> Sure. Think of Git as a three layered tool. 
>> The top layer is a polished interface, called "Porcelain", that is 
>> designed to easily manage snapshots and compares and merges of filesystem 
>> trees. 
>> The bottom layer, on the other hand, is a filesystem. Files in this 
>> filesystem are read-only. The names of files are fixed based on their 
>> content. So identical files have the same name, and are stored once in the 
>> file system. 
>> Building up from fixed files that do not change, are directory objects, 
>> that map human understandable filenames to internal names. And, since this 
>> is itself a filesystem object, if everything in a directory is identical, 
>> then the directory entry is identical, and only stored once. 
>> Based on this, it's pretty easy to see that if two commits are completely 
>> identical, then the only thing that differs is the commit object itself, 
>> which will have a time stamp and user comment. 
>> (The middle layer by the way, are low-level tools designed to work with 
>> the files in this filesystem.)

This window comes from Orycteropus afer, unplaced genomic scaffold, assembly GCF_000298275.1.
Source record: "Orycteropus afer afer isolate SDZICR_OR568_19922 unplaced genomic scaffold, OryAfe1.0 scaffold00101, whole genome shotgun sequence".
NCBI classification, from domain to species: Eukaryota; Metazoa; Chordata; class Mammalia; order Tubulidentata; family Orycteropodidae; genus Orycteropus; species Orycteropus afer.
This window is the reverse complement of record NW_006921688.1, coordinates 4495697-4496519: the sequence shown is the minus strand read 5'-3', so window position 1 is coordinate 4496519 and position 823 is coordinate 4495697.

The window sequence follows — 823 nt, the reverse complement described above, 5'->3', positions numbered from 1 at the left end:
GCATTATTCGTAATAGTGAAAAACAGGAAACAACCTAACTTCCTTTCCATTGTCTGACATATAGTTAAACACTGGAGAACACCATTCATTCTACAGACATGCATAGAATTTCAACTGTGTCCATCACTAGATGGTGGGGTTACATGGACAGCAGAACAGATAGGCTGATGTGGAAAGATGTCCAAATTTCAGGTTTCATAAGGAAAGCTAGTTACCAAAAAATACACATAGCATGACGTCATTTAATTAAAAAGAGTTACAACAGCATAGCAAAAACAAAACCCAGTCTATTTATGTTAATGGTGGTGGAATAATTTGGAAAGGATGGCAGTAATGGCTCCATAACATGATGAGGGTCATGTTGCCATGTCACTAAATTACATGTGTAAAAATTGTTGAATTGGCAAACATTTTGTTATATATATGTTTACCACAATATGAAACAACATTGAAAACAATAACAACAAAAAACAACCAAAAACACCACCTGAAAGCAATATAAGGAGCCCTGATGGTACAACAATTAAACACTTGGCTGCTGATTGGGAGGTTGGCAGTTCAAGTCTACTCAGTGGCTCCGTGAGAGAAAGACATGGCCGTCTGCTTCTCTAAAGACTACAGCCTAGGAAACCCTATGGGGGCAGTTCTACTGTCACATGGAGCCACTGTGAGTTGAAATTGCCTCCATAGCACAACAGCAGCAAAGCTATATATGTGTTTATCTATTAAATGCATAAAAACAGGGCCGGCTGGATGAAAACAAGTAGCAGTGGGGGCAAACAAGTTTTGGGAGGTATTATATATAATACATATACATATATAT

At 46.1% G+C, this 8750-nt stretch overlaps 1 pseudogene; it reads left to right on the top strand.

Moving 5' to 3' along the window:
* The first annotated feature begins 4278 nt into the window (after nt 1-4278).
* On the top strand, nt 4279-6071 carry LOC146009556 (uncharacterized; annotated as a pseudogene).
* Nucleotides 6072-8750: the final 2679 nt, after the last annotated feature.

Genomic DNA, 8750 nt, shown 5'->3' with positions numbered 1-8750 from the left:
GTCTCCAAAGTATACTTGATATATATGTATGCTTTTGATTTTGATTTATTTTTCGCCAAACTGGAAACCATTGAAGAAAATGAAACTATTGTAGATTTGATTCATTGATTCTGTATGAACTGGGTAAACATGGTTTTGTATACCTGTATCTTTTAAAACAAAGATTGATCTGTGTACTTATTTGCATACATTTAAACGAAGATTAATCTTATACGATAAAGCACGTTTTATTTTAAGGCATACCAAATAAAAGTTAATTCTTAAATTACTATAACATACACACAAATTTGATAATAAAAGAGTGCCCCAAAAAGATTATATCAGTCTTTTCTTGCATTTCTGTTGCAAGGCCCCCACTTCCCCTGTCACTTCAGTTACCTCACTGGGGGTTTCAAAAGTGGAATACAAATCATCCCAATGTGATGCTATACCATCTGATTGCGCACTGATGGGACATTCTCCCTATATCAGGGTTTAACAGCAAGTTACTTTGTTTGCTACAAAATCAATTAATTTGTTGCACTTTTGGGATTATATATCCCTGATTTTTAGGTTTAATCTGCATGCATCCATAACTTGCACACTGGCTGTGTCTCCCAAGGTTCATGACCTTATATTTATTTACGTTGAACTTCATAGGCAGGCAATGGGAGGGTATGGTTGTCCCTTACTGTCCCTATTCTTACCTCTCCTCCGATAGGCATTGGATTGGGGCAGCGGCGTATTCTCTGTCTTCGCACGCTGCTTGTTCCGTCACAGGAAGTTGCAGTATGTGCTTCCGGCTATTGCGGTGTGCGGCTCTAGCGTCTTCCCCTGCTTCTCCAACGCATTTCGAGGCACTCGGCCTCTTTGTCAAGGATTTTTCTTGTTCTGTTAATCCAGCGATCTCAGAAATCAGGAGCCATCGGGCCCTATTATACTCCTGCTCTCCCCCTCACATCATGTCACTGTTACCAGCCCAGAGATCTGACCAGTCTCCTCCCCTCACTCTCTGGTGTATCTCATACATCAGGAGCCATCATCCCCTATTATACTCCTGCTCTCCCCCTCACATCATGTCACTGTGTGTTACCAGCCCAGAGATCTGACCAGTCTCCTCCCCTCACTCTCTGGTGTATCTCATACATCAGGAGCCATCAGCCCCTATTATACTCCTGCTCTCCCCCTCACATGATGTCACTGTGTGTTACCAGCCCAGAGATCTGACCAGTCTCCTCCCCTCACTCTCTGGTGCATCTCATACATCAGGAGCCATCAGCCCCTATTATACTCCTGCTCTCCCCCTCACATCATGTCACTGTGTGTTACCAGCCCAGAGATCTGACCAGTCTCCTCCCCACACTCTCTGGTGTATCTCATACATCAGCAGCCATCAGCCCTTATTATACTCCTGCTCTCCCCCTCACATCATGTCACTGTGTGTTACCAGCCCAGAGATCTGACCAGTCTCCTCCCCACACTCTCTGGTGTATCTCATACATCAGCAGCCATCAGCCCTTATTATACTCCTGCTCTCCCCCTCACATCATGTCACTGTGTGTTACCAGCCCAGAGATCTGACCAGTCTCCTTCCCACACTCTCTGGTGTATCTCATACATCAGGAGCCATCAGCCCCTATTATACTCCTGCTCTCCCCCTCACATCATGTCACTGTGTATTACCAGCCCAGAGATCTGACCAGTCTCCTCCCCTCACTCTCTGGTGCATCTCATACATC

Dear Michael & Philip,

Thanks. I think I am getting a hang of it.

So, when an existing file is modified then I assume that Git computes its 
signature and then checks if such a file already exists.
Is this correct? I ask this because my change can be such that it is same 
as one that was previously committed (sort of reverting back a file).

The other thing I understand is that Git always stores every unique 
instance of a file as it is and not its differences with a reference file.

One more question I have is on the file system. As such when I clone a 
repository, I get full repository and files locally.
So, when I clone a repository, I have full repository and one set of 
project files (depending on the branch I have checked out) locally)


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